Recently I've been looking for the shortest possible introduction for those starting Kanban. +David Anderson's foundational principles are a good candidate. Taking (I hope tolerable) liberties with the presentation of these, I summarise the principles as follows (please see "There are 3 ... Principles of Kanban" for what the "dot-dot-dots" stand for) :
- Start with what you do now ...
- Agree to pursue ... evolutionary change
- Encourage acts of leadership at all levels ...
It's a great starting point.
But I'm dissatisfied with this, because applying the principles alone is not enough to ensure people are doing Kanban. Everyone is where they are, and many want to change in an evolutionary way, while encouraging acts of leadership. Most of them however are not doing Kanban!
|See the flow! One way to visualise work in progress|
So how can we express the missing element to the foundational principles? I think the answer is to explain the starting viewpoint. Before applying the foundational principles of Kanban, and before you've started doing its core practices, change your viewpoint...
The Starting Viewpoint: Look at your work as Flow.
Notice this viewpoint statement isn't asking you to do anything yet, except look. Just look in a different way and you'll be amazed what you see. Seeing work as flow - items moving from an initial concept through one or more other stages to "done" may not seem that profound. Yet it opens up a completely different way to analyse and manage work. Furthermore as a starting point it means you can look back on work recently done and collect data relating to the flow, even before any aspect of the process has been changed. You can ask:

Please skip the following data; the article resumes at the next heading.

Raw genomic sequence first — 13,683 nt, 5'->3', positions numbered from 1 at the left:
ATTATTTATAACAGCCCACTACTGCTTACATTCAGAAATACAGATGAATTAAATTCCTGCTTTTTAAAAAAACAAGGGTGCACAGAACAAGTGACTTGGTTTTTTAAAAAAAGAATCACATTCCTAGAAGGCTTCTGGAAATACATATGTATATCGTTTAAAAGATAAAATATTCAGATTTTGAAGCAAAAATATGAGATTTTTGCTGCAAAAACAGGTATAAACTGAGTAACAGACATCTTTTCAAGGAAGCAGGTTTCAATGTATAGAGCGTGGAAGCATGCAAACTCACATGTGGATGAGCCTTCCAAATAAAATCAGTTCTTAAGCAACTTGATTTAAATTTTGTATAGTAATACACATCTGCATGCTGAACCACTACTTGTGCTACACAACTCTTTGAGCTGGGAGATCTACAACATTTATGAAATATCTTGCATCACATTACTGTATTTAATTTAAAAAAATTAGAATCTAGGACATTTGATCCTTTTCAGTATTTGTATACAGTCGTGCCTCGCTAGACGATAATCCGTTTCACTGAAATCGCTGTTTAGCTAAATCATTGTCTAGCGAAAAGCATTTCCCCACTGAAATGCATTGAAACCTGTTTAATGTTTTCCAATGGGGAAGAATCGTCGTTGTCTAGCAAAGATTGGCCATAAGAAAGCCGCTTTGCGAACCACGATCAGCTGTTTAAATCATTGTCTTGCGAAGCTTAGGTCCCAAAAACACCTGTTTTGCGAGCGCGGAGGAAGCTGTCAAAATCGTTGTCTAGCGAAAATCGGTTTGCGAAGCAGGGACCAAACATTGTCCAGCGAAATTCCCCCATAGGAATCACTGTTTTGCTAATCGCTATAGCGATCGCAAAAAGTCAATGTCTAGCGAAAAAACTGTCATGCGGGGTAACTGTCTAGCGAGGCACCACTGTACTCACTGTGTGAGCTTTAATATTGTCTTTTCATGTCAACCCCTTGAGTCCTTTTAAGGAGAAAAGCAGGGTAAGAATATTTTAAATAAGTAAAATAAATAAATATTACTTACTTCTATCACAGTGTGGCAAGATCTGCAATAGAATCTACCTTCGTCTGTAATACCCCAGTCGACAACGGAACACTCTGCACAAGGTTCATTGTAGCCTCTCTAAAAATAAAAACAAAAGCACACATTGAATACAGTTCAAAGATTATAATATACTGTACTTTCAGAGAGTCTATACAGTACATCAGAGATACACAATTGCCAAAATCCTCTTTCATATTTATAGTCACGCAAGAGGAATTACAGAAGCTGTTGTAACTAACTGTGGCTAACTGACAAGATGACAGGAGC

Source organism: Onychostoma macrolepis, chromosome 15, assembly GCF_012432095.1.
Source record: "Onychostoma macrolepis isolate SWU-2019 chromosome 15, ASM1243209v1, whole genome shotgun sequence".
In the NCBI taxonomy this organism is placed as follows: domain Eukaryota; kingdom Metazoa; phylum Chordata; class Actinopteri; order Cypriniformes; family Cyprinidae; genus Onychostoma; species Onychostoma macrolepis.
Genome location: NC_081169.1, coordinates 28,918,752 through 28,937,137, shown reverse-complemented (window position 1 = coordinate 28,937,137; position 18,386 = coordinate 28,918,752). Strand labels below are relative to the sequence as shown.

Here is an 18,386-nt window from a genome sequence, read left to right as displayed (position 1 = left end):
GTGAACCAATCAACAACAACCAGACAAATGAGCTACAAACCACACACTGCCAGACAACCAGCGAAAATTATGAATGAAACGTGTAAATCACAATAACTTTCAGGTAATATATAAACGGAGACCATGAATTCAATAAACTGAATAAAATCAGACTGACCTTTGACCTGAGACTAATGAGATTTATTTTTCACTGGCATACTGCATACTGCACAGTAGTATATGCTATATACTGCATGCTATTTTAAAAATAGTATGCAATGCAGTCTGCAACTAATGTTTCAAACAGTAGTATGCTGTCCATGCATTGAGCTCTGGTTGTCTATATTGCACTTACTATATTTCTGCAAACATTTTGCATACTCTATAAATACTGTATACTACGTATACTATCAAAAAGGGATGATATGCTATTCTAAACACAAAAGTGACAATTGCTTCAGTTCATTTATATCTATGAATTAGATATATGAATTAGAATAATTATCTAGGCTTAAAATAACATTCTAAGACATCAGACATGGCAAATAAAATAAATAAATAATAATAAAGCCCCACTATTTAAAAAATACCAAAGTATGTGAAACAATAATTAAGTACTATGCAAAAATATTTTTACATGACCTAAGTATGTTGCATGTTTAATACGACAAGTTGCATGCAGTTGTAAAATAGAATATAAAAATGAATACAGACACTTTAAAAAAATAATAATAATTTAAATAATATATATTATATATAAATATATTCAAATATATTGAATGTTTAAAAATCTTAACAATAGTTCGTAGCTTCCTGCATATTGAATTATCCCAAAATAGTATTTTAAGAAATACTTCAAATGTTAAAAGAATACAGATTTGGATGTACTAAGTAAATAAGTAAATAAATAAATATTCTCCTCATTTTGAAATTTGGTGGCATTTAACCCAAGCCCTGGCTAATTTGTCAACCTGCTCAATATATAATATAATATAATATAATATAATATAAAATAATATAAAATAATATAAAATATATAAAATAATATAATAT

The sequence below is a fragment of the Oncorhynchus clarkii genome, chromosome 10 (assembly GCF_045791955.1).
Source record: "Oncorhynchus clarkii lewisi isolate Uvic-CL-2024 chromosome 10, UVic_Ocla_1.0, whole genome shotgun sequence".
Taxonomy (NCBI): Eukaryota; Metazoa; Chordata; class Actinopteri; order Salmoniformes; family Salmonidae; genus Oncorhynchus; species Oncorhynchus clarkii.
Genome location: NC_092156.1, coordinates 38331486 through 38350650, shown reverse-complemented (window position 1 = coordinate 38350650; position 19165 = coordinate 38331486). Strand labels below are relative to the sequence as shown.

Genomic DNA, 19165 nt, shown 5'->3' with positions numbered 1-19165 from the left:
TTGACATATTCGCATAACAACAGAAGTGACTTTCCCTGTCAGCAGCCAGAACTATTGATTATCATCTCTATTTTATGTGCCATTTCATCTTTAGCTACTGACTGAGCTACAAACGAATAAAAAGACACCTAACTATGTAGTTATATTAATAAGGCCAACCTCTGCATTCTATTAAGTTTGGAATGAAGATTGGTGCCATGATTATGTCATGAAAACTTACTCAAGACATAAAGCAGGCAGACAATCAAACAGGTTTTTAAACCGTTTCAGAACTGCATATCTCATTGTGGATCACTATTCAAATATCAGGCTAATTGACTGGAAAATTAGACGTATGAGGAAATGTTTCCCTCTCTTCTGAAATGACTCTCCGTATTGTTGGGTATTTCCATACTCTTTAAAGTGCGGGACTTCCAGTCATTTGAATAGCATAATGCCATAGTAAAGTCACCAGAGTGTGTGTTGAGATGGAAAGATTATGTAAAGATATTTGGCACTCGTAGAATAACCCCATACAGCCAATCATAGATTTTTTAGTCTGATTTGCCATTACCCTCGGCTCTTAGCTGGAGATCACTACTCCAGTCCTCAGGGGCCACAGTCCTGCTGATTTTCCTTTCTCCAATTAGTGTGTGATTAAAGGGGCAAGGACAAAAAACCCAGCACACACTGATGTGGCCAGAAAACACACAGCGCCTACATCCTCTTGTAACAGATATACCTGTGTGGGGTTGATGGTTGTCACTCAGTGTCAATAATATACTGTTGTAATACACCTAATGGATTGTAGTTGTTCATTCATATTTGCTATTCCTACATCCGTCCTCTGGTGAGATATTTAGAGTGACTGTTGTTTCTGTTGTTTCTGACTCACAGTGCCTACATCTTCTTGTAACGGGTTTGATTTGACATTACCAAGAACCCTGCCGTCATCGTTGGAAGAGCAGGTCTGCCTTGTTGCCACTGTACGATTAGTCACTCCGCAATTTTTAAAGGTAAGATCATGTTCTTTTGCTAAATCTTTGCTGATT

- How long did this item take from concept to delivery?
- How many items were completed in the period?
- How many items are currently being worked on?
- How long is the time between deliveries?
The answers to such questions are likely to highlight the issues the business cares about or is dissatisfied with. From there finding the insight to make improvements is a natural process. As I found recently with a team I am working with, there's usually data about the flow of work available from the recent or even distant past. Looking at that data again through the viewpoint of flow will show you what you can improve and importantly, whether you have improved once you have made changes.
I'm grateful to +Rodrigo Yoshima whose abstract for Lean Kanban North America 2013 on Management and Change used the phrase "Lean Flow Paradigm". It was the trigger for this post. His slide-share for the presentation is available here, and it's well worth a look for examples of how seeing work as flow helps teams and management to improve things.